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Why Is the Fed Chairman a Bank Regulator (or an Economist)?

posted by Adam Levitin

The NY Times has a pretty significant error in its reporting on the Summers vs. Yellen Fed Chair race. It says that Yellen was the head of the Federal Reserve Bank of San Francisco, which was Countrywide's regulator. That's wrong. FRBSF was never Countrywide's primary regulator. That was the OCC and then OTS. The regional Feds are not anyone's primary regulator, not least as they are private entities, not government agencies. They arguably have a secondary quasi-regulatory role, but that's it. They are not the same as the Board of Governors of the Federal Reserve System, which is a federal regulator. Yellen really can't be tagged with any of the blame for Countrywide, at least based on what's reported. The NYT should correct this point, which comes off as a bit of a smear on Yellen.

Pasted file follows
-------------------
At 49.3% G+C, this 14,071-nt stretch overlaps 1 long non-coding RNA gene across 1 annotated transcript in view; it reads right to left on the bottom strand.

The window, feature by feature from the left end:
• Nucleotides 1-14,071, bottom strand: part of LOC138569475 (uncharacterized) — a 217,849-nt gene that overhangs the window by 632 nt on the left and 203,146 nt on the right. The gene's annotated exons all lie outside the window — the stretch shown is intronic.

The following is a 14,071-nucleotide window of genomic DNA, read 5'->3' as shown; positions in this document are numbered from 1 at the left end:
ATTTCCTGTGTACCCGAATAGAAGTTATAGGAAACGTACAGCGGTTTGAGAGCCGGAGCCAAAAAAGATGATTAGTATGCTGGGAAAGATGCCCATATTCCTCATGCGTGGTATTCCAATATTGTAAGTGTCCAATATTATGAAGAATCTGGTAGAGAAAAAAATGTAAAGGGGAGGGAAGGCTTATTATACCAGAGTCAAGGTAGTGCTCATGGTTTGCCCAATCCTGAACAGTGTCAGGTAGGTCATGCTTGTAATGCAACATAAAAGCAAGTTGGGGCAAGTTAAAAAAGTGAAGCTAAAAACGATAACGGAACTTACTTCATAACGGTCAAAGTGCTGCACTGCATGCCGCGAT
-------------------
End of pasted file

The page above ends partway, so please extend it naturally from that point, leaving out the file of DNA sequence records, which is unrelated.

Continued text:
That said, the article seems to inadvertently underscore two critical issues that are not being discussed at all. First, why do we have a single job (Fed Chairman) that merges monetary policy (chairing the Fed's open markets committee) and bank regulation (chairing the Board of Governors)? There is a historical answer to this, as monetary policy used to be much more closely related to bank regulation, and bank regulation also used to be a much simpler affair, primarily because banks were simpler. But it seems strange today to have the Fed as one of four federal prudential regulators (OCC, FDIC, NCUA, Fed), and as the regulator for bank holding companies AND in charge of monetary policy. There's a good case that Dodd-Frank should have stripped the Fed of all quotidian bank regulation responsibility and left it with monetary policy and as a lender of last resort.